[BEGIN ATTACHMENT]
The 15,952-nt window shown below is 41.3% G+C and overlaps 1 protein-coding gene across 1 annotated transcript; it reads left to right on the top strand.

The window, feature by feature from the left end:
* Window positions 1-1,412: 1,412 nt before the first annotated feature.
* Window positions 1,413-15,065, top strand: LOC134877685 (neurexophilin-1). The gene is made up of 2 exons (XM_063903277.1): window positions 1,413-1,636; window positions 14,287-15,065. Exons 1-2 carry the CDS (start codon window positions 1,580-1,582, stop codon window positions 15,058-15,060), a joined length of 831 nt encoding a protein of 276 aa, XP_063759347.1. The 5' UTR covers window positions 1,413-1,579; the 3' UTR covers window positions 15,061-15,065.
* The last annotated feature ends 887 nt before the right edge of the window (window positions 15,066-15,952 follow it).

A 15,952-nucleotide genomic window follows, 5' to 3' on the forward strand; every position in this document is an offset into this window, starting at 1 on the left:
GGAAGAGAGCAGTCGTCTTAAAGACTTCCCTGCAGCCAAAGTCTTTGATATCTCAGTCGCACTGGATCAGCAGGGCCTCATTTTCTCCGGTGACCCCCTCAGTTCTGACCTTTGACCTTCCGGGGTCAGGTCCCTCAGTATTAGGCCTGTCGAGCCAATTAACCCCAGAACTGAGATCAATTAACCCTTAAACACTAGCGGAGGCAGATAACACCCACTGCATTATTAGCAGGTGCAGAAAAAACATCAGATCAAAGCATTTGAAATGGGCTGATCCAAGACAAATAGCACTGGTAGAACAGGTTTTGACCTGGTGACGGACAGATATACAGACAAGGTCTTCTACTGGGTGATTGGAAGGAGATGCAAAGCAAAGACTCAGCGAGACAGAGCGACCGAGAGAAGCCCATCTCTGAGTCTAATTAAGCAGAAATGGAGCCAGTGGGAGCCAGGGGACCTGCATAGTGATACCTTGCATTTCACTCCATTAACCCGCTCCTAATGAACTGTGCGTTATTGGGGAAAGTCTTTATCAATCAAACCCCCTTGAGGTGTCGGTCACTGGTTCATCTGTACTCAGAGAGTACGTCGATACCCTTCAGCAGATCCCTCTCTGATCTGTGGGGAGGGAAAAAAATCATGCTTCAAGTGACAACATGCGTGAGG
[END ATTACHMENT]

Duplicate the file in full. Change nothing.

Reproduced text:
The 15,952-nt window shown below is 41.3% G+C and overlaps 1 protein-coding gene across 1 annotated transcript; it reads left to right on the top strand.

The window, feature by feature from the left end:
* Window positions 1-1,412: 1,412 nt before the first annotated feature.
* Window positions 1,413-15,065, top strand: LOC134877685 (neurexophilin-1). The gene is made up of 2 exons (XM_063903277.1): window positions 1,413-1,636; window positions 14,287-15,065. Exons 1-2 carry the CDS (start codon window positions 1,580-1,582, stop codon window positions 15,058-15,060), a joined length of 831 nt encoding a protein of 276 aa, XP_063759347.1. The 5' UTR covers window positions 1,413-1,579; the 3' UTR covers window positions 15,061-15,065.
* The last annotated feature ends 887 nt before the right edge of the window (window positions 15,066-15,952 follow it).

A 15,952-nucleotide genomic window follows, 5' to 3' on the forward strand; every position in this document is an offset into this window, starting at 1 on the left:
GGAAGAGAGCAGTCGTCTTAAAGACTTCCCTGCAGCCAAAGTCTTTGATATCTCAGTCGCACTGGATCAGCAGGGCCTCATTTTCTCCGGTGACCCCCTCAGTTCTGACCTTTGACCTTCCGGGGTCAGGTCCCTCAGTATTAGGCCTGTCGAGCCAATTAACCCCAGAACTGAGATCAATTAACCCTTAAACACTAGCGGAGGCAGATAACACCCACTGCATTATTAGCAGGTGCAGAAAAAACATCAGATCAAAGCATTTGAAATGGGCTGATCCAAGACAAATAGCACTGGTAGAACAGGTTTTGACCTGGTGACGGACAGATATACAGACAAGGTCTTCTACTGGGTGATTGGAAGGAGATGCAAAGCAAAGACTCAGCGAGACAGAGCGACCGAGAGAAGCCCATCTCTGAGTCTAATTAAGCAGAAATGGAGCCAGTGGGAGCCAGGGGACCTGCATAGTGATACCTTGCATTTCACTCCATTAACCCGCTCCTAATGAACTGTGCGTTATTGGGGAAAGTCTTTATCAATCAAACCCCCTTGAGGTGTCGGTCACTGGTTCATCTGTACTCAGAGAGTACGTCGATACCCTTCAGCAGATCCCTCTCTGATCTGTGGGGAGGGAAAAAAATCATGCTTCAAGTGACAACATGCGTGAGG